Monday, February 3, 2014

Hooray! Author Jessica Warman will be at MCBF 2014

Jessica Warman joins the amazing group of authors participating in MCBF 2014
Jessica Warman is the author of the young adult novels,  Between, Where the Truth Lies, Breathless, Beautiful Lies, and coming in Fall 2014, The Last Good Day of the Year.  She studied at prep school and Seton Hill University, where she earned her MA in creative writing.  When she isn't writing, she likes to run, read, and spend time with her husband and two daughters.  Jessica hails from Pittsburgh, Pennsylvania, and currently lives in Houston, Texas. You can visit her website at and connect with her on Twitter at

Read Jessica's interview below:
At what age did you start writing?
I started writing as soon as I figured out how to string sentences into any kind of narrative.  I remember being 5 or 6 and typing out short stories on my dad's old Remington.  It was all I ever wanted to do with my life; I never seriously considered pursuing anything else.
Patty Campbell talks about the germ for a piece of writing being like the sand in the oyster.  What is your grain of sand?  Do you begin with character or setting or something else?
It's probably most accurate to say that I begin with an incident and build the story from there.  For example, for years I had a scene bouncing around my head where a family comes home to find their daughter missing.  The only sign of trouble is a chunk of her hair in the middle of the floor, yanked out of her head with such force that pieces of scalp are still glistening at the ends.   It was the glistening that really excited me, and eventually that moment became my book BEAUTIFUL LIES.    
Do you outline before you write or just dive in?
I'm not the outlining type.  I'd LOVE to be, because the one and only time I actually forced myself to do it, it helped enormously with the book.  Alas, I'm always too impatient to get to the story. 
Why do you write for Young Adults or Children or Adult (whichever is pertinent)?
Because it feels right.  I don't feel like enough of an adult quite yet to be confident writing for adults with any authority or wisdom or insight.  I don't know if that will ever happen.  
Who is your favorite character you have written or read about?
I tend to get very attached to my supporting characters.  My all-time favorite from any of my books is Caroline in BETWEEN.  She had a much smaller role in the story, but it was a crucial one, so I needed to make her character nuanced and interesting enough to hold readers' attention so they wouldn't miss what she was bringing to the plot.  In a way, I think making sure those supporting characters are as real as the leads is a great exercise all by itself, because you learn how to bring them to life with far less attention than a main character gets.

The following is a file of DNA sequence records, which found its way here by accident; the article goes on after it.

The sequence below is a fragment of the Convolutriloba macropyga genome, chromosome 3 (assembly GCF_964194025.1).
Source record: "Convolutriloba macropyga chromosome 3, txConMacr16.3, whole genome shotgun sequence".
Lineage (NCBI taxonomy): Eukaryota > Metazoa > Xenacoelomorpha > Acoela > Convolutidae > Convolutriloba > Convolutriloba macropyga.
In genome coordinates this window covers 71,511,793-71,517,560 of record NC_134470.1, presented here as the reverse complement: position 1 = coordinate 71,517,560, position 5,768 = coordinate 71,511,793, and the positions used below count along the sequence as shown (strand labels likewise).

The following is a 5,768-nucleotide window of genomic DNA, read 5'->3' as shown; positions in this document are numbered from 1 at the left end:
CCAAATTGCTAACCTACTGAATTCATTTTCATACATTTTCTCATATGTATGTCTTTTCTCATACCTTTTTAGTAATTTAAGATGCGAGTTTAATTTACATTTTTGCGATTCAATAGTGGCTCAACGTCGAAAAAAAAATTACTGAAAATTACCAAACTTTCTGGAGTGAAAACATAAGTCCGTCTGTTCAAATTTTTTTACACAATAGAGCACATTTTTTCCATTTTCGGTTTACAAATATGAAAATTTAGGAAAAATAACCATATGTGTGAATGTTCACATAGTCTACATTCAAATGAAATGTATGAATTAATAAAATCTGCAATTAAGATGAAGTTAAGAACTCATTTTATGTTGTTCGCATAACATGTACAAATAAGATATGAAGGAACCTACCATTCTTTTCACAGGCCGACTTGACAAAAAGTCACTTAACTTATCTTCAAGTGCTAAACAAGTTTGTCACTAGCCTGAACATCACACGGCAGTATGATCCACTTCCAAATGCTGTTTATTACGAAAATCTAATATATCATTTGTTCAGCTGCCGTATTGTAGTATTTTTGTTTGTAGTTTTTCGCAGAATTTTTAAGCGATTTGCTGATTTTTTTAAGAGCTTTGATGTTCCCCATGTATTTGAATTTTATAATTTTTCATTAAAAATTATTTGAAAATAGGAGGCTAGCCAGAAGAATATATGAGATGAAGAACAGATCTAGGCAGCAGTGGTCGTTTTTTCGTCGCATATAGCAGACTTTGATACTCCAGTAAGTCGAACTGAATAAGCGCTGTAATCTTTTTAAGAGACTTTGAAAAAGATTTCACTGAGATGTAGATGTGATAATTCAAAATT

What is one thing you would like your readers to know about you?
That it's all for them.  They're the whole reason I have a career, and I'm so grateful and honored to be invited into their lives.  I know that sounds hokey and pandering, but it's one hundred percent true.  
In high school, where did you fall? (Prom Queen/King, Gamer Geek, Brainy/Book Nerd, Jock, Shy/Quiet Scholar, Skate Rat, Stoner, Class Clown, etc.)
I went to boarding school, and the social hierarchy was unique in the sense that the artsy, geeky kids were more popular than the jocks.  (At least it seemed that way to me.) I was a part of that artsy crowd, but I don't think I was ever what you'd consider popular; I'm pretty sure everyone still thought I was too weird to ever be widely adored.   
Do you have a pet (pets)?  Tell us about it (them) and how they help/hinder your writing.
I have a dog named Muffin.  She's an elderly shih-tzu mix from the humane society, and she's my sidekick.  She follows me around the house, sleeps in my bed at night (to my husbands great annoyance), and I am totally getting her stuffed when she dies someday. I already have a taxidermist picked out.  It's happening.  
What books or authors have most influenced your writing most?
David Foster Wallace, JD Salinger, Tim O' Brien, Joyce Carol Oates, Kurt Vonnegut... too many to name.  I'm partial to writers who focus on character more than plot; my husband has observed many times that I seem to love books where "nothing happens."  
Which famous person, living or dead would you like to meet and why?
I have zero desire to meet any of my idols, ever.  That's why they're my idols - because I can pretend they're exactly how I imagine them in real life, and that we'd become instant best friends if we ever met, which of course is not true.  I want to preserve that illusion as much as possible; otherwise their entire function as a celebrity or idol becomes defunct.  
It’s the dawn of the zombie apocalypse, what 3 things are a must to take with you when you flee your home for refuge from the undead hordes??
1. My dog, Muffin, of course.  
2. I suppose I'd need weapons.  I don't own any... I think I have some pepper spray somewhere, so that might be useful.  
3. My chewbacca robe.  Pretty sure zombies aren't gonna want to mess with Chewbacca.  

Meet Jessica at the
2014 Montgomery County Book Festival on February 15th
at Lone Star College - Montgomery

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